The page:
Now at four days after the Gauntlet announcement we’re absolutely thrilled about the response we’ve received from fans as well as press. I won’t get long-winded this time but leave you with our very first released screenshots of our four heroes taking on a small horde of monsters, and a little sneak peek of an extra bad guy.
All the latest news heard about Arrowhead has been of our upcoming game Helldivers with Sony, but today we are thrilled to finally announce our other project together with Warner Bros. Interactive Entertainment.
We give you GAUNTLET, our completely modernized take on the much loved classic arcade game originally made by Atari Games.
Gauntlet will be completely remade but retaining many of its familiar features. The game will contain emergent local and online four-player gameplay and is a top down hack-n-slash adventure with the Warrior, Valkyrie, Wizard and Elf exploring the classical fantasy dungeon of many wonders, we’ve come to love from old school tabletop gaming, movies and paitings. And of course battling an overwhelming horde of monsters.
You may know Arrowhead Game Studios from our previous games like Magicka and today we’re excited to announce that we’ve teamed up with Sony Computer Entertainment and Foster City Studios to create our next game!
So, for all of you out there, both new fans and old, I give you HELLDIVERS. Built for both single-player campaigns and up to four player co-op missions, HELLDIVERS is a topdown shooter set in a satirical and dystopian future where mankind is ruled by a managed democracy.
My title here at Arrowhead is that of “Producer”. Basically, one could say my job is keeping track of plans, talking to publishers, making sure commitments we make are delivered upon, and making sure the talented people here at Arrowhead Game Studios are motivated, happy, and badass.
My name is Axel Lindberg and I am going to use this opportunity for intra-web-tacular exposure to share with you, a list of three kick-ass books on the topics of human behavior and leadership…
You’ve probably seen hundreds of scenes in movies where the hero, the animal, or the monster does some really advanced manouver and pulls it off perfectly… almost too perfectly…
In some scenes you really see how the director took 80 shots of that scene to get it just right, but if it takes 80 shots to get it right, maybe it shouldn’t be just right, maybe the hero should have slipped, or fucked up that jump.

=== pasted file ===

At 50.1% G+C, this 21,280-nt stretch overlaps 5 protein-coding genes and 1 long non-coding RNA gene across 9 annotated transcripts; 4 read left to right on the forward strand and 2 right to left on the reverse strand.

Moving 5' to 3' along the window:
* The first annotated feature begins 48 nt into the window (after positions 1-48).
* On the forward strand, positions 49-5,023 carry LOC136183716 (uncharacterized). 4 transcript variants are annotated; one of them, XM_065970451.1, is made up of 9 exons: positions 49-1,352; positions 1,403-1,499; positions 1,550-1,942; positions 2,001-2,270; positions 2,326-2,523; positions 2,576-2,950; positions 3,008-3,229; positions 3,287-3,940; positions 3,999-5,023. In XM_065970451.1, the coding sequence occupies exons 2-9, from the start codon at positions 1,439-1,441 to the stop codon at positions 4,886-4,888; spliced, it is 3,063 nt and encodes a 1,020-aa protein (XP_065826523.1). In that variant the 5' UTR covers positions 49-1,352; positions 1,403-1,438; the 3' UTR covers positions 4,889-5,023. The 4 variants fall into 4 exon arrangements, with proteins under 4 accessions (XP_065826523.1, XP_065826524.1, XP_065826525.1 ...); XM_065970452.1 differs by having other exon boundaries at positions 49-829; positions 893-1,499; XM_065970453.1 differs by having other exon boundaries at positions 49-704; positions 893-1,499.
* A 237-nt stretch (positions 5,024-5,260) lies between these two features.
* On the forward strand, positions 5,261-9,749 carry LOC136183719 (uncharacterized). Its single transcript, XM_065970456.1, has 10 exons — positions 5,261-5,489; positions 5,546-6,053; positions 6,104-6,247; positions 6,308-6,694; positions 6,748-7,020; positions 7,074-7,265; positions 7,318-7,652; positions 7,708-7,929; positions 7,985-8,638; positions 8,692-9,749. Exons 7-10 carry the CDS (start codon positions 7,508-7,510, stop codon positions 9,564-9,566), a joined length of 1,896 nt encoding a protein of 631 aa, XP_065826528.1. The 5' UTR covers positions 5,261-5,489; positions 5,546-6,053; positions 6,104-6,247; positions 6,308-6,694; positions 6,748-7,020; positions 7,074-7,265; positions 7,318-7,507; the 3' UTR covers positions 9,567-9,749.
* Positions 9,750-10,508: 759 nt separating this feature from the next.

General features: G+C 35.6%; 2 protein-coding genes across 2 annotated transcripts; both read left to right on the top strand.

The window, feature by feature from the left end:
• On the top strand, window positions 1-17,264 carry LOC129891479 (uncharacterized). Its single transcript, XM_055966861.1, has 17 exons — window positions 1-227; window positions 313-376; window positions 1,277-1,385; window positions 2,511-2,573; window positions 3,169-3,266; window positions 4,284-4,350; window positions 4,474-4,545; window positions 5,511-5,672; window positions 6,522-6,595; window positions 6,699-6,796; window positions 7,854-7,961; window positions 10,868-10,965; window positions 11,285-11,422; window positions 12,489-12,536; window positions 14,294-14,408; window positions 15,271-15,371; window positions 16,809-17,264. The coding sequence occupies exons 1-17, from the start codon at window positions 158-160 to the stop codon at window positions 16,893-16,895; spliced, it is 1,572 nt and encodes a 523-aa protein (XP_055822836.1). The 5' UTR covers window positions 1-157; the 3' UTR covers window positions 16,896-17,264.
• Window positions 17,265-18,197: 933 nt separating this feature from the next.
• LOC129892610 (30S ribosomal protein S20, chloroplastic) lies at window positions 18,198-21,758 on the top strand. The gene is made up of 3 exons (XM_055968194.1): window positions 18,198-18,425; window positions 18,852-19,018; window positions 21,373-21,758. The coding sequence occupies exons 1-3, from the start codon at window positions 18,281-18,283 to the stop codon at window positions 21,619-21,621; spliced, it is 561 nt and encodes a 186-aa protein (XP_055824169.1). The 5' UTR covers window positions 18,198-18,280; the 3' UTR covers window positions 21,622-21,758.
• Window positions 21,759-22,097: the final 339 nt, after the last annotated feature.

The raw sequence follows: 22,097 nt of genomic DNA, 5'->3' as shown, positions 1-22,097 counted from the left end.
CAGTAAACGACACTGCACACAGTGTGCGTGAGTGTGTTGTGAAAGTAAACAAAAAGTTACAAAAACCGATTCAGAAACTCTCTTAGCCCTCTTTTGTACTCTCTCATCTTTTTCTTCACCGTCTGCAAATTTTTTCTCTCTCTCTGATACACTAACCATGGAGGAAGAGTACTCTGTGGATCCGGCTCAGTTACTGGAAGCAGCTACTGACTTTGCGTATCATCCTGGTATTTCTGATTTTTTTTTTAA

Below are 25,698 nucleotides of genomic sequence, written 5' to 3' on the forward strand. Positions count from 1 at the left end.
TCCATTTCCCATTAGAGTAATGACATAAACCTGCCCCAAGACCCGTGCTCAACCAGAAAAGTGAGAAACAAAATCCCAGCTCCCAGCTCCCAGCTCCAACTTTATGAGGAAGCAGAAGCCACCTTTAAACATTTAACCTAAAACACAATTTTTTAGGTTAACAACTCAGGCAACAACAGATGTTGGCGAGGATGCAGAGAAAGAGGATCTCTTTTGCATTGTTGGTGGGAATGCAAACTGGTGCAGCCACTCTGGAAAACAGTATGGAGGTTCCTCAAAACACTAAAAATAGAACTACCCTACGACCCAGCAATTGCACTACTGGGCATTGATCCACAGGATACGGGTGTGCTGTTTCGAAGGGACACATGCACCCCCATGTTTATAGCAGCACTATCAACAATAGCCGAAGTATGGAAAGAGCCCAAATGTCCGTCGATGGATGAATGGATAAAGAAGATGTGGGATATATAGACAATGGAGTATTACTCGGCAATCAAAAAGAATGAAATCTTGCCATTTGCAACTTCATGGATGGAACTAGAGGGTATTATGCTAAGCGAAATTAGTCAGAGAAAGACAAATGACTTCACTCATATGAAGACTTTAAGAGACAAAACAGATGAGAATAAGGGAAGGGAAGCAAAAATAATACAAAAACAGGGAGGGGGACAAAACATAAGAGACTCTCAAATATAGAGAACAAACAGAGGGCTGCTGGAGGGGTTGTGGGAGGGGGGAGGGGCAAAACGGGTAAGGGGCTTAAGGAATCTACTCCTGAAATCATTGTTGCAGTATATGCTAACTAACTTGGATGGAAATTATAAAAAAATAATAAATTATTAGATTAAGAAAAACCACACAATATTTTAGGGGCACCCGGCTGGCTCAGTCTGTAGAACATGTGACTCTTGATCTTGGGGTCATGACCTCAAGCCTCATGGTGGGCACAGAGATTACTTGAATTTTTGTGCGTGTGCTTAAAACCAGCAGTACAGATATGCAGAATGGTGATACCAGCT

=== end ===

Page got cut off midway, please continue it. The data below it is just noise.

For instance, how often does a person stumble randomly in movies, or hit his head on a lamp or get distracted by something that wasn’t of interest to the plot of the movie? Not often… but these things happen all the time in real life.
It gets even more obvious in animated movies, where the chaos factor of our daily movement isn’t directed or thought about.
Working as an artist at a game studio often requires more from you than drawing a pretty picture or making sprites in Photoshop once in a while since a lot of games these days are in 3d.
For a lot of people, making 3d objects for games and films is pretty hard to wrap your head around and it is also very hard to explain to people how it works, as Rob wrote in a previous post about Visual effects for games. (So how do you paint smoke?)
With this post, I’m going to try and cover another part of game graphics and hopefully straighten out a few question marks around the modelling of a 3d object.
With a few steps and images, I will show you the making of this car!
So it’s my turn to post something nifty on the blog and as usual the preparations have been perfect. Initially I had an idea of writing something cool about a new tech or a fancy implementation (I’m a programmer after all) but then life happened and time ran short. So I’m going to write a bit about my main hobby interest (besides from hanging around Plattan), which is to make noise in a somewhat rhythmic pattern.
In October last year, me and Peter began having nightmares about the foundation which The Showdown Effect code was written upon. This all started when the authors of it had left the building and the one who could see through all the fog was shot in the crotch by our lead artist and we never saw him again… This gave us massive aneurisms when we began implementing hot join in The Showdown Effect.
During the gaps of rage and despair, we began thinking and discussing ways we would write our own foundation for future projects (assuming that we would still use the Bitsquid engine). We dreamt of structure and rules, nicely ordered messages, separated data and event replication, basically adopting fascism. During evenings and weekends we began hacking away, building our new hope; The Arrowhead Code Foundation.